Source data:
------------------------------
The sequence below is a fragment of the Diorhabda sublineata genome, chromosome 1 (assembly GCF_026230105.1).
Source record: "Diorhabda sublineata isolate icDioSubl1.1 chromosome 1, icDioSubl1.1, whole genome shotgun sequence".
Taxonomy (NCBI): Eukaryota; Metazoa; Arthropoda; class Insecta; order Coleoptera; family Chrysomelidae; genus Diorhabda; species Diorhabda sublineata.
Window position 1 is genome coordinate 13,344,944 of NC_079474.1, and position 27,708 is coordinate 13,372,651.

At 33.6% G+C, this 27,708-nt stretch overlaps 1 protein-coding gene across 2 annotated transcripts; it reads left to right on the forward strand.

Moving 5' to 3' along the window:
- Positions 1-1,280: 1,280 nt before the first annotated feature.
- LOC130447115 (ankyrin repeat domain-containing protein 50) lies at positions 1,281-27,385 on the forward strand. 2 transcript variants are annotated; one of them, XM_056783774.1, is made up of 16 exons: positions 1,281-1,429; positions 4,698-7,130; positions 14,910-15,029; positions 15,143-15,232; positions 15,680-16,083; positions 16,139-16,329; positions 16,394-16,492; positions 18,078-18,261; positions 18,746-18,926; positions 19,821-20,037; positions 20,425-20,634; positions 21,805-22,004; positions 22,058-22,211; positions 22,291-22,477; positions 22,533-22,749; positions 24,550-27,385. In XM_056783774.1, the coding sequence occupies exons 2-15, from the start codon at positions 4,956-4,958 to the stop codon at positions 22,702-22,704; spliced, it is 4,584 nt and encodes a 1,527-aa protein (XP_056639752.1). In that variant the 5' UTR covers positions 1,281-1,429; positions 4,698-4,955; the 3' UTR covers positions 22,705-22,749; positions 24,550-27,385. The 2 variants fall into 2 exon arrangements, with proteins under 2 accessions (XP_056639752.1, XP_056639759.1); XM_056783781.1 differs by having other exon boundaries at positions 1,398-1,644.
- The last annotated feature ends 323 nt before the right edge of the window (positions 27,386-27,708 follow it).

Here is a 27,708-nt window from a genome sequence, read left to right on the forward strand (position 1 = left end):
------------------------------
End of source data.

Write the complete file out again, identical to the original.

The sequence below is a fragment of the Diorhabda sublineata genome, chromosome 1 (assembly GCF_026230105.1).
Source record: "Diorhabda sublineata isolate icDioSubl1.1 chromosome 1, icDioSubl1.1, whole genome shotgun sequence".
Taxonomy (NCBI): Eukaryota; Metazoa; Arthropoda; class Insecta; order Coleoptera; family Chrysomelidae; genus Diorhabda; species Diorhabda sublineata.
Window position 1 is genome coordinate 13,344,944 of NC_079474.1, and position 27,708 is coordinate 13,372,651.

At 33.6% G+C, this 27,708-nt stretch overlaps 1 protein-coding gene across 2 annotated transcripts; it reads left to right on the forward strand.

Moving 5' to 3' along the window:
- Positions 1-1,280: 1,280 nt before the first annotated feature.
- LOC130447115 (ankyrin repeat domain-containing protein 50) lies at positions 1,281-27,385 on the forward strand. 2 transcript variants are annotated; one of them, XM_056783774.1, is made up of 16 exons: positions 1,281-1,429; positions 4,698-7,130; positions 14,910-15,029; positions 15,143-15,232; positions 15,680-16,083; positions 16,139-16,329; positions 16,394-16,492; positions 18,078-18,261; positions 18,746-18,926; positions 19,821-20,037; positions 20,425-20,634; positions 21,805-22,004; positions 22,058-22,211; positions 22,291-22,477; positions 22,533-22,749; positions 24,550-27,385. In XM_056783774.1, the coding sequence occupies exons 2-15, from the start codon at positions 4,956-4,958 to the stop codon at positions 22,702-22,704; spliced, it is 4,584 nt and encodes a 1,527-aa protein (XP_056639752.1). In that variant the 5' UTR covers positions 1,281-1,429; positions 4,698-4,955; the 3' UTR covers positions 22,705-22,749; positions 24,550-27,385. The 2 variants fall into 2 exon arrangements, with proteins under 2 accessions (XP_056639752.1, XP_056639759.1); XM_056783781.1 differs by having other exon boundaries at positions 1,398-1,644.
- The last annotated feature ends 323 nt before the right edge of the window (positions 27,386-27,708 follow it).

Here is a 27,708-nt window from a genome sequence, read left to right on the forward strand (position 1 = left end):